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The Pianist Who First Climbed Beethoven's Mount Everest

Austrian classical pianist Artur Schnabel, circa 1940.
Hulton Archive
Getty Images
Austrian classical pianist Artur Schnabel, circa 1940.

Artur Schnabel, one of the game-changing pianists of the 20th century and one of the first piano stars of the phonograph, is being celebrated today by the Library of Congress. His recordings of Beethoven's Piano Sonatas, made between 1932-1935 and collected in The Complete Beethoven Piano Sonatas, have been entered into the National Recording Registry of the Library of Congress as an "aural treasure worthy of preservation."

Born in Austria in 1882, the pianist's reputation in Beethoven is just a couple steps removed, literally, from the master himself: Schnabel's teacher, Theodore Leschetizky, learned his craft from Carl Czerny, a pianist who studied under Beethoven. (Schnabel fled the Nazis in 1933, emigrating first to Italy and then the U.S. where he became a citizen in 1944. He died in Switzerland in 1951.)

At a time when not all of Beethoven's Piano Sonatas, especially the late ones, were well-known or admired, Schnabel performed them all over Europe and in the U.S., making his first American tour in 1921. Schnabel played all 32 Beethoven Sonatas in Berlin in 1927 and 1933, a first for any pianist. He also played the complete cycle, on consecutive Wednesday nights, at Carnegie Hall in 1936. Schnabel was also the first to record all of the sonatas. The set has rarely, if ever, been out of print. These days, you can even listen to the complete "Schnabel 32" on YouTube.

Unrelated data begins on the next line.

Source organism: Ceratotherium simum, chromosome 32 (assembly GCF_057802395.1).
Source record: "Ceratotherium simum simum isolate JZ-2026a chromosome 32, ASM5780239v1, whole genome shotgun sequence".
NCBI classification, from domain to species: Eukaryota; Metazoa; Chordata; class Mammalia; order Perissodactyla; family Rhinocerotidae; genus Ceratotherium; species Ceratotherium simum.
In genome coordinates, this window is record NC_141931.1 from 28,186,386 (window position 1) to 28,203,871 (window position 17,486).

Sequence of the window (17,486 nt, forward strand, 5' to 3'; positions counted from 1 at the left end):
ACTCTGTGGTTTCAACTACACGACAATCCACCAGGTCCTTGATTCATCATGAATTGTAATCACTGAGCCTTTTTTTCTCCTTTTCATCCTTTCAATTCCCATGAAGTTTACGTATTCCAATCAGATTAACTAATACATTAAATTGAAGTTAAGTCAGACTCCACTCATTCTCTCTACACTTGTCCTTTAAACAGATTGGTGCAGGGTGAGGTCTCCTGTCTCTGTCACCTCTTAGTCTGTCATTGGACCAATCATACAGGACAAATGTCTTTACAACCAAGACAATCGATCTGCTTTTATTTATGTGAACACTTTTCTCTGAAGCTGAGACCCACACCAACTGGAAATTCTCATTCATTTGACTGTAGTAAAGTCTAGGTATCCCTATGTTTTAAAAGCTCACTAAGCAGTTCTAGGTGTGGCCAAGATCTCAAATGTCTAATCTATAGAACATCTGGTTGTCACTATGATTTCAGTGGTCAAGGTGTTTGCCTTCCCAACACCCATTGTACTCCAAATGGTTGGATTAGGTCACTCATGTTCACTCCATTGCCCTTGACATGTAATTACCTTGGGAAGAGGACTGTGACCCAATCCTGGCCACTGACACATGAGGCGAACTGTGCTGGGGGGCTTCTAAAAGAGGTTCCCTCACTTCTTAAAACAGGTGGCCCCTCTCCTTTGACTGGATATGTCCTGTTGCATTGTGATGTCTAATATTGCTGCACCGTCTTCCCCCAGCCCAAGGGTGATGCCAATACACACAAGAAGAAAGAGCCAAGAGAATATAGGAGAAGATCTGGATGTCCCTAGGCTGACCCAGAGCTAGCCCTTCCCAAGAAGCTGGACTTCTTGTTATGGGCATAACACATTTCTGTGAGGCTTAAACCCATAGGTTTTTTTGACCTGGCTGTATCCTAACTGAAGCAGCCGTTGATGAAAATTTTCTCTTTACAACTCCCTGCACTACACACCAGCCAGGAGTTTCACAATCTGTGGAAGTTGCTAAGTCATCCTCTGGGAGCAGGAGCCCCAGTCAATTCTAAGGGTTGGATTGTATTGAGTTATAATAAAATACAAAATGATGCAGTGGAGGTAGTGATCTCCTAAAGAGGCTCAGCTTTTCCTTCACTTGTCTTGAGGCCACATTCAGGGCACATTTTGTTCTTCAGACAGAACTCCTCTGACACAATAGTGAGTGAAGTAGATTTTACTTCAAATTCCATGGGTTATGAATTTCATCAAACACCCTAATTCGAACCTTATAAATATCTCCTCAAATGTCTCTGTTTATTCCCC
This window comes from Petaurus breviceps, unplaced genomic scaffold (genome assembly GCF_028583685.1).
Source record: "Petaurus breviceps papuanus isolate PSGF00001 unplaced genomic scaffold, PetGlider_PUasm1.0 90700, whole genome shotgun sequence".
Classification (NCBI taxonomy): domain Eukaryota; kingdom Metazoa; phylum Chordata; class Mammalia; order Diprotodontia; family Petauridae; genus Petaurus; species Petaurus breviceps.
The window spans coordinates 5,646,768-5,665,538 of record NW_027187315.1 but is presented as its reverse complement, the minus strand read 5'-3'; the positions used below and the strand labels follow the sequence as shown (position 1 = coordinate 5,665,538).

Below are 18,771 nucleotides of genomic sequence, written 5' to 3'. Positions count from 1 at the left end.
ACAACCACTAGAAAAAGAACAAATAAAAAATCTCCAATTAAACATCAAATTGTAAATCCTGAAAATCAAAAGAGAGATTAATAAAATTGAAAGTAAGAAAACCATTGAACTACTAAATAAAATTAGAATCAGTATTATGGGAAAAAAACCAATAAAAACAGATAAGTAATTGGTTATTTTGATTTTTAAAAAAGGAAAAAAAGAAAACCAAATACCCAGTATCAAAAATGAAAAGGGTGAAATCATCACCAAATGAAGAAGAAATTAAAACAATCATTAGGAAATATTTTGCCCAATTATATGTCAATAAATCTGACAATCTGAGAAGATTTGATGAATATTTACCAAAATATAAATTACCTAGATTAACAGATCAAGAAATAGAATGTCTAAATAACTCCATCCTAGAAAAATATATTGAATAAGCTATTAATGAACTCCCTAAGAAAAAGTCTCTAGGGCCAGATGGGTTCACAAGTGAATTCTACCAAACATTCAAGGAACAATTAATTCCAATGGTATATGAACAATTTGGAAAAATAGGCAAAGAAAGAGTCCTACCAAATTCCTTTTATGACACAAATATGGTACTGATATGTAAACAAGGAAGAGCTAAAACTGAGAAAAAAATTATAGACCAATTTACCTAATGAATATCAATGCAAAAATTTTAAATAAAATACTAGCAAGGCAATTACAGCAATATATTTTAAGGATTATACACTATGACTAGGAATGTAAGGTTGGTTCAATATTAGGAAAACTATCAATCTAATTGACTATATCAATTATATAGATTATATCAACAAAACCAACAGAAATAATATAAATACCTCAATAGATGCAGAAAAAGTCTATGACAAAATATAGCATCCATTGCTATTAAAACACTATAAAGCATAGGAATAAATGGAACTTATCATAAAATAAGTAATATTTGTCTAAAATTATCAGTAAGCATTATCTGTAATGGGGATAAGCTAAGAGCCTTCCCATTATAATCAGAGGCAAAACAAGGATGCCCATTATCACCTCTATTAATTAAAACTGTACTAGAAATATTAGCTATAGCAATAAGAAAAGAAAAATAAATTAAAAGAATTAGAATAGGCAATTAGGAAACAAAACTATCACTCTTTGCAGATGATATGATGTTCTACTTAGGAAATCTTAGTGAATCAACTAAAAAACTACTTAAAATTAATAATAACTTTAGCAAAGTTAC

So dominating was his Beethoven that the critic Harold Schonberg, in his book The Great Pianists: From Mozart to the Present, devotes a chapter to Schnabel, titled "The Man Who Invented Beethoven."

Schnabel's interpretations could breathe fire or whisper hymns of unimaginable anguish, often highlighting the recklessness of Beethoven, the bold abandon. To that end, his playing on these recordings is not always note-perfect, especially when racing through dense passages — and not everyone admires it. Schnabel was thought of as a high-minded pianist, but at a 1933 Beethoven recital at Carnegie Hall, critic Olin Downes wrote of his all-encompassing mastery.

"That the playing of last night matched in its intellectual grasp the grand line of Beethoven, sustaining that tremendous architecture while adjusting with a supreme judgement and intuition its every contributory detail, was proof of the quality of the performer's thinking and musicianship. But Mr. Schnabel went further than that. He played with the most exceptional clarity and beauty of tone; with equal command of the largest sonority and subtlest nuance, and always he made the piano sing as well as speak."

Playing all of Beethoven's 32 pianos sonatas is routinely compared to climbing Mount Everest. And plenty of pianists these days make the trek. Daniel Barenboim, András Schiff, Igor Levit and Stewart Goodyear, to name a few, have performed them all in recital. And recordings of the complete cycle are thick on the ground, with excellent traversals by Richard Goode, Wilhelm Kempf, Alfred Brendel and many others.

But this Library of Congress salute reminds us of the extraordinary pianist who reached the top first.

Copyright 2021 NPR. To see more, visit https://www.npr.org.

Tom Huizenga is a producer for NPR Music. He contributes a wide range of stories about classical music to NPR's news programs and is the classical music reviewer for All Things Considered. He appears regularly on NPR Music podcasts and founded NPR's classical music blog Deceptive Cadence in 2010.